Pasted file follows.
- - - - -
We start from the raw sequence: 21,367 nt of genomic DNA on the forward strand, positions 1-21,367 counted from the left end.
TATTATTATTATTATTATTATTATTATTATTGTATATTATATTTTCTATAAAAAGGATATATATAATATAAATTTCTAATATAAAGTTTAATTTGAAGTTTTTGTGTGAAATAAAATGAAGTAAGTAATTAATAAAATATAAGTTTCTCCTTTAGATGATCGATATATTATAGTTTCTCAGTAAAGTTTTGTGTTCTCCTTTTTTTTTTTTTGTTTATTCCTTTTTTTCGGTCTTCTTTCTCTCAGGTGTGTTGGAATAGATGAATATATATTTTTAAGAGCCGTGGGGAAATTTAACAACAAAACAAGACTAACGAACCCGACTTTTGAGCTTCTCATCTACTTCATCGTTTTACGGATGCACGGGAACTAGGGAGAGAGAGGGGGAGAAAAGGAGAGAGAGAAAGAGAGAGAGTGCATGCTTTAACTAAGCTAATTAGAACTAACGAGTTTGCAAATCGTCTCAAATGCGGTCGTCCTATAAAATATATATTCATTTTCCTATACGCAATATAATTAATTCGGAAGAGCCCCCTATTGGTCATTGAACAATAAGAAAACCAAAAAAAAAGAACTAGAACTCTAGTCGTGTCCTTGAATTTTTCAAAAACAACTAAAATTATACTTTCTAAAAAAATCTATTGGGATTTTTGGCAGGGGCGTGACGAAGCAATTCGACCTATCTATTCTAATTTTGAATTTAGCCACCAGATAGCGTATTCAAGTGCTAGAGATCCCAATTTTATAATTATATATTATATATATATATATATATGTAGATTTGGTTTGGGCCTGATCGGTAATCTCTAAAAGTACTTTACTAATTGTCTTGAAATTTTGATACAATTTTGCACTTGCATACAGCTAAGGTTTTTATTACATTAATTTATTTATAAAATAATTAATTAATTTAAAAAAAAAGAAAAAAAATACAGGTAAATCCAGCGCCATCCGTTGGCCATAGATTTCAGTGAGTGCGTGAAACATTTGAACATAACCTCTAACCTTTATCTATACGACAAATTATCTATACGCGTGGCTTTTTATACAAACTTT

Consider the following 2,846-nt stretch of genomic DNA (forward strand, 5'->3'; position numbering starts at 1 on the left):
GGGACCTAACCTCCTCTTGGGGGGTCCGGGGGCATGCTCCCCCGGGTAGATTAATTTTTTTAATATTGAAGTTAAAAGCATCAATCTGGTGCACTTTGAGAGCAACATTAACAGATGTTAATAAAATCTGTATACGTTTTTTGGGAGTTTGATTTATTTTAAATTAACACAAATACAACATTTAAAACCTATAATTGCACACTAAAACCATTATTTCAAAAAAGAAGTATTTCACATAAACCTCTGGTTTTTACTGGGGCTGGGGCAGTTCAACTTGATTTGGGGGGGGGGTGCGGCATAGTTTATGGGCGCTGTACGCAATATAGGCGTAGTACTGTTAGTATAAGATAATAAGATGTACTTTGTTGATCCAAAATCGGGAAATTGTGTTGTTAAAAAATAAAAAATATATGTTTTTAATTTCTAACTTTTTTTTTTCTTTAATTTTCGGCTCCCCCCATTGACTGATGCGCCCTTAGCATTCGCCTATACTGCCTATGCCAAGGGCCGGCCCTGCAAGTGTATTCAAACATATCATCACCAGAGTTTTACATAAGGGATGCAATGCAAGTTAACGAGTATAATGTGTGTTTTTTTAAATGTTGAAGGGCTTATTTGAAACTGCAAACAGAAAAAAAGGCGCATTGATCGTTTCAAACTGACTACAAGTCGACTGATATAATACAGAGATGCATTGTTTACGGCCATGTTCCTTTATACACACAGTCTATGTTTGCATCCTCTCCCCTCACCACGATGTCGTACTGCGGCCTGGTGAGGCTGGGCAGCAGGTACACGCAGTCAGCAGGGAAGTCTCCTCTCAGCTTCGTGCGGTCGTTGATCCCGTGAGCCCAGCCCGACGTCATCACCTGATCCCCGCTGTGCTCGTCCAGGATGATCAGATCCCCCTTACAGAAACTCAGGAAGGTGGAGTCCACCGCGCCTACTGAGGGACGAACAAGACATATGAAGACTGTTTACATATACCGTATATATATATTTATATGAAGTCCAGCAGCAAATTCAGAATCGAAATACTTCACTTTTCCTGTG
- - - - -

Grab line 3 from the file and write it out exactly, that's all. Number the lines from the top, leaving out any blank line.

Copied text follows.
Consider the following 2,846-nt stretch of genomic DNA (forward strand, 5'->3'; position numbering starts at 1 on the left):